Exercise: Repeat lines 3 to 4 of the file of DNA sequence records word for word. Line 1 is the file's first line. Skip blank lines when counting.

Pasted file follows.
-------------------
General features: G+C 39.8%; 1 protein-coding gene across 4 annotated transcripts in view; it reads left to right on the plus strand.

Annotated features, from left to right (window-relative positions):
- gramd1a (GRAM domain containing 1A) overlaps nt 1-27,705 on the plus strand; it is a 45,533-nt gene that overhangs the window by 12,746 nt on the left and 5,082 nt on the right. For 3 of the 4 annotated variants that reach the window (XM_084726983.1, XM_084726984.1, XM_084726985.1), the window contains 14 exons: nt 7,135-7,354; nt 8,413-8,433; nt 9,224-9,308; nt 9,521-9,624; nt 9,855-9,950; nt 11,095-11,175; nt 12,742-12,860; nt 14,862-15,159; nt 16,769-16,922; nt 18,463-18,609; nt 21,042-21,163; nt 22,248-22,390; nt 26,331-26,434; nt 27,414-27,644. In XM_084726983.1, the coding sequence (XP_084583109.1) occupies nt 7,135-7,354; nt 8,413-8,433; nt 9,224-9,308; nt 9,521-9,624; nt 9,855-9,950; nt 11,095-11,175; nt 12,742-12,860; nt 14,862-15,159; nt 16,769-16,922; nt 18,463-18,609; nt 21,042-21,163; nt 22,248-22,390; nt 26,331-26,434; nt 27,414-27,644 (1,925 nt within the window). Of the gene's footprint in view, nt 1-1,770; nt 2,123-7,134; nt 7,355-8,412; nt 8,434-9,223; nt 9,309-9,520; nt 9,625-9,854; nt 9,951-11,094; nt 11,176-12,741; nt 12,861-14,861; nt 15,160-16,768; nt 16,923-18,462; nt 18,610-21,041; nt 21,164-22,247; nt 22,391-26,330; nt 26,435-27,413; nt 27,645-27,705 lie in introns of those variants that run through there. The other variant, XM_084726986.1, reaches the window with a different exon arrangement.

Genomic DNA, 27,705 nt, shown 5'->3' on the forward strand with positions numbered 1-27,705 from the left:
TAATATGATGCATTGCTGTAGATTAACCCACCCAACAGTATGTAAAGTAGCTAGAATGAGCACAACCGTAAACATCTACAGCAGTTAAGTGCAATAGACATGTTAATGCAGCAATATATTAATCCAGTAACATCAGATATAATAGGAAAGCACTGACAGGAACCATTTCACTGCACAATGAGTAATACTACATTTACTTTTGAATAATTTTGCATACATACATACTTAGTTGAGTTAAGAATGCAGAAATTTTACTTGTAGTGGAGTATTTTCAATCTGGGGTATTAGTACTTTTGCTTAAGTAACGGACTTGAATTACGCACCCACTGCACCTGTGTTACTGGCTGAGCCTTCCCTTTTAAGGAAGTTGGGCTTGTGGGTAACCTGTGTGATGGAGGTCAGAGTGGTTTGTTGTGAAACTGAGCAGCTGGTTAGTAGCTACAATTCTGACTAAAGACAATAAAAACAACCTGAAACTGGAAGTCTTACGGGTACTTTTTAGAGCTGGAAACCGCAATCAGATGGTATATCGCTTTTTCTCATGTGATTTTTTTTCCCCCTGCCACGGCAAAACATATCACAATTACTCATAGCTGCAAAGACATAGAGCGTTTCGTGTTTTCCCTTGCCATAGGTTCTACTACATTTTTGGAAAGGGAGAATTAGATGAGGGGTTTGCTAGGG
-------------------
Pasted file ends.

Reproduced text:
- gramd1a (GRAM domain containing 1A) overlaps nt 1-27,705 on the plus strand; it is a 45,533-nt gene that overhangs the window by 12,746 nt on the left and 5,082 nt on the right. For 3 of the 4 annotated variants that reach the window (XM_084726983.1, XM_084726984.1, XM_084726985.1), the window contains 14 exons: nt 7,135-7,354; nt 8,413-8,433; nt 9,224-9,308; nt 9,521-9,624; nt 9,855-9,950; nt 11,095-11,175; nt 12,742-12,860; nt 14,862-15,159; nt 16,769-16,922; nt 18,463-18,609; nt 21,042-21,163; nt 22,248-22,390; nt 26,331-26,434; nt 27,414-27,644. In XM_084726983.1, the coding sequence (XP_084583109.1) occupies nt 7,135-7,354; nt 8,413-8,433; nt 9,224-9,308; nt 9,521-9,624; nt 9,855-9,950; nt 11,095-11,175; nt 12,742-12,860; nt 14,862-15,159; nt 16,769-16,922; nt 18,463-18,609; nt 21,042-21,163; nt 22,248-22,390; nt 26,331-26,434; nt 27,414-27,644 (1,925 nt within the window). Of the gene's footprint in view, nt 1-1,770; nt 2,123-7,134; nt 7,355-8,412; nt 8,434-9,223; nt 9,309-9,520; nt 9,625-9,854; nt 9,951-11,094; nt 11,176-12,741; nt 12,861-14,861; nt 15,160-16,768; nt 16,923-18,462; nt 18,610-21,041; nt 21,164-22,247; nt 22,391-26,330; nt 26,435-27,413; nt 27,645-27,705 lie in introns of those variants that run through there. The other variant, XM_084726986.1, reaches the window with a different exon arrangement.

Genomic DNA, 27,705 nt, shown 5'->3' on the forward strand with positions numbered 1-27,705 from the left: